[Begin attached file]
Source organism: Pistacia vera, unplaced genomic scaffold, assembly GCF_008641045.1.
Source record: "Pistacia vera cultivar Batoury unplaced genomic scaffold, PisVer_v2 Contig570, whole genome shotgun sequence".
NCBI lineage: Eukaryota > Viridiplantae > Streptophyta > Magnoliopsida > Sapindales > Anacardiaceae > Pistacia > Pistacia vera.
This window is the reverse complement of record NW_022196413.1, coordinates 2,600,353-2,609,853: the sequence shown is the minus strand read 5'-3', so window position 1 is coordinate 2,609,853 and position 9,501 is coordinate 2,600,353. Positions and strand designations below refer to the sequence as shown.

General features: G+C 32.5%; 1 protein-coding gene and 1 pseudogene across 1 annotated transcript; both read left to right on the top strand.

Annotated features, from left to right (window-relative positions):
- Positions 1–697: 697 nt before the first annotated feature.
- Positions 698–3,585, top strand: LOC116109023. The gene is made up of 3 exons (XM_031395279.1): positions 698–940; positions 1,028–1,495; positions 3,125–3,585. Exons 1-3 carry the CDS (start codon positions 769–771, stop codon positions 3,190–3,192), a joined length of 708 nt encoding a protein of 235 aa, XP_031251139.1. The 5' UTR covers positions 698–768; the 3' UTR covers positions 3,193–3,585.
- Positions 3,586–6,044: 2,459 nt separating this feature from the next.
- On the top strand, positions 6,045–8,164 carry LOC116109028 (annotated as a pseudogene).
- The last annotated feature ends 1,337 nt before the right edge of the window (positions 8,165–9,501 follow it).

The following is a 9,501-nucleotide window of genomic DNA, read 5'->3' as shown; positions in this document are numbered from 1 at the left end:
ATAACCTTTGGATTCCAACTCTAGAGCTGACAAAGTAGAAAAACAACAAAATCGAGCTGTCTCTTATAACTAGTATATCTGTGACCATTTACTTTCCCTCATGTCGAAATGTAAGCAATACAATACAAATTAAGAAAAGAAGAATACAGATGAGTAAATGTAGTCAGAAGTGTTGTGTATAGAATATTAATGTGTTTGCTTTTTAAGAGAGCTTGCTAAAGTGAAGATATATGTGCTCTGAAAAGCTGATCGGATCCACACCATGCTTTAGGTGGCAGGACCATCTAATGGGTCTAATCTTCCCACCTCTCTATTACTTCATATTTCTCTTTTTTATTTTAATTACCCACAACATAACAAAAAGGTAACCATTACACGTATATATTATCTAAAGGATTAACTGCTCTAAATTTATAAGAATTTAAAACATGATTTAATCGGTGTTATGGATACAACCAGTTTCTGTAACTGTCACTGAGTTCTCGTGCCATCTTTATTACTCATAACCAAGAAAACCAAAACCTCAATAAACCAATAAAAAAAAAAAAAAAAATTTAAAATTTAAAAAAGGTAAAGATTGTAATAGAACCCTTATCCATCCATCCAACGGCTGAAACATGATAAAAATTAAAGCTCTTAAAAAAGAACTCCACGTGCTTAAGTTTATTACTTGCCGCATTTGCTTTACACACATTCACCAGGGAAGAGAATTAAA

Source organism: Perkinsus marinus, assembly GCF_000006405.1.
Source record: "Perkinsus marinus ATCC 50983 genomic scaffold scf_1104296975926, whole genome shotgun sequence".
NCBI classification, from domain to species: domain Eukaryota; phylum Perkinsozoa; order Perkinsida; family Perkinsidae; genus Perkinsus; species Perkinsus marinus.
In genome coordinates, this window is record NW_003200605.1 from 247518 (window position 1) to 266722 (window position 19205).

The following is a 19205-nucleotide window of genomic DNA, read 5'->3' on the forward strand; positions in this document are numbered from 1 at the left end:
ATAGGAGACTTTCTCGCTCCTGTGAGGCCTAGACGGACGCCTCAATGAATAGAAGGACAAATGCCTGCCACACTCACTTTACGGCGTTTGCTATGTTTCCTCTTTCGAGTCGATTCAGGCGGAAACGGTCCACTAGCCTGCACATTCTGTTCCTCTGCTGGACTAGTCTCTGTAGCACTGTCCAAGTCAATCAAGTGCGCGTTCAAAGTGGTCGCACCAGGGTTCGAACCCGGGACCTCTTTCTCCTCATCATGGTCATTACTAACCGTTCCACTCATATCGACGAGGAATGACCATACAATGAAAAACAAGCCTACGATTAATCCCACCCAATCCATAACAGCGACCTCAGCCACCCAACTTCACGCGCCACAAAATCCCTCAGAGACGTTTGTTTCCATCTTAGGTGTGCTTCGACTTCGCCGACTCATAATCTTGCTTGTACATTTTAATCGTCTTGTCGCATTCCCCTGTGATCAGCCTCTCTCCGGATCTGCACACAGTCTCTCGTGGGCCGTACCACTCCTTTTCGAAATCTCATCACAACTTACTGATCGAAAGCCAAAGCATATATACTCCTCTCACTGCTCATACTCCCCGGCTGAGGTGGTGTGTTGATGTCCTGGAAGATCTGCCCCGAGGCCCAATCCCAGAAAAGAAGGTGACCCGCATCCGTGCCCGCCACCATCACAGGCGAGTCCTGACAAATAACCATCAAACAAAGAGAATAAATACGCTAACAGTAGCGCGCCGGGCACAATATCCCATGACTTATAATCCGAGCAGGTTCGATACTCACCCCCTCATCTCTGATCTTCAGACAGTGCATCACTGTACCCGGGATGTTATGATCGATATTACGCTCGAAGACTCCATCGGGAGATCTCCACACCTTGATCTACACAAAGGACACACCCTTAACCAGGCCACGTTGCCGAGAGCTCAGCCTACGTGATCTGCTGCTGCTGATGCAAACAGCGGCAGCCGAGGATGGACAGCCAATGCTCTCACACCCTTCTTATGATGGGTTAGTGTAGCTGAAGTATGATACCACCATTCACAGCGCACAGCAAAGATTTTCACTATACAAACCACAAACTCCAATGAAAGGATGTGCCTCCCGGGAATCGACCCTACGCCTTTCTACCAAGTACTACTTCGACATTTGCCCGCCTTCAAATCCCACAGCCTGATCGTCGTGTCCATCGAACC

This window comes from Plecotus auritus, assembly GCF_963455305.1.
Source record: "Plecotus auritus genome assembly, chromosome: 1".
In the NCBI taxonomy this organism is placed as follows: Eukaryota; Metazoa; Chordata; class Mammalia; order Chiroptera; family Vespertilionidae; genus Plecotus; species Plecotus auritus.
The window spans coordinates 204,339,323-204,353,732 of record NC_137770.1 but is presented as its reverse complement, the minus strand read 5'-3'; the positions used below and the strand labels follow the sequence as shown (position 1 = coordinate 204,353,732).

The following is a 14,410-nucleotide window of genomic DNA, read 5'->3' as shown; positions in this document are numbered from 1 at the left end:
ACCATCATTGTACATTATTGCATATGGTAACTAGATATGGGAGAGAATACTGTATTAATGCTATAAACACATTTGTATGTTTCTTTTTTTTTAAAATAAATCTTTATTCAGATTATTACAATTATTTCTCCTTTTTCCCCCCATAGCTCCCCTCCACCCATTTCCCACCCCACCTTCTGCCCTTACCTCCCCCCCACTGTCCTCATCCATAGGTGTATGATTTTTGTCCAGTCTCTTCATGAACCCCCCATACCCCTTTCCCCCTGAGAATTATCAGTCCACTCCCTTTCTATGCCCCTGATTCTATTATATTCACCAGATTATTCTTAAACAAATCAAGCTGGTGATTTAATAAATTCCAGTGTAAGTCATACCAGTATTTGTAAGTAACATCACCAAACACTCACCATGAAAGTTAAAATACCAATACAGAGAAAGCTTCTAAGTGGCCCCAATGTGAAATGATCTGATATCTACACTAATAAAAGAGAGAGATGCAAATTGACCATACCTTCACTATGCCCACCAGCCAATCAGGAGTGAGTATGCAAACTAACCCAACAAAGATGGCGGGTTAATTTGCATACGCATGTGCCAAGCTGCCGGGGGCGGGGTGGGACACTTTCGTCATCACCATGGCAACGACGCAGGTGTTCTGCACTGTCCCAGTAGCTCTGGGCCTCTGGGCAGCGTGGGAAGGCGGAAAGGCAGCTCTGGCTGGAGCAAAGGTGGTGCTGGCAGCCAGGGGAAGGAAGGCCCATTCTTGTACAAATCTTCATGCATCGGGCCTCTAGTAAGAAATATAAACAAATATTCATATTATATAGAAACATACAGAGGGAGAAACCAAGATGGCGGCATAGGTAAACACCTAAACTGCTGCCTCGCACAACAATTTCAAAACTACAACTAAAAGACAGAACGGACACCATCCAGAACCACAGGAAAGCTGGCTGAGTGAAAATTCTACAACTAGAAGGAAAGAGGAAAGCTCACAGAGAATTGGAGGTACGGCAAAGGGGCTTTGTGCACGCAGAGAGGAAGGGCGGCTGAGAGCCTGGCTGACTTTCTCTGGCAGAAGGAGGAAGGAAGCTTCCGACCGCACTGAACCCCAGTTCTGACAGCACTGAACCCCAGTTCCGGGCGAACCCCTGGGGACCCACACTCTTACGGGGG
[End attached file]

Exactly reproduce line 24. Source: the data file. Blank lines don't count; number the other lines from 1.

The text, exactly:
The following is a 14,410-nucleotide window of genomic DNA, read 5'->3' as shown; positions in this document are numbered from 1 at the left end: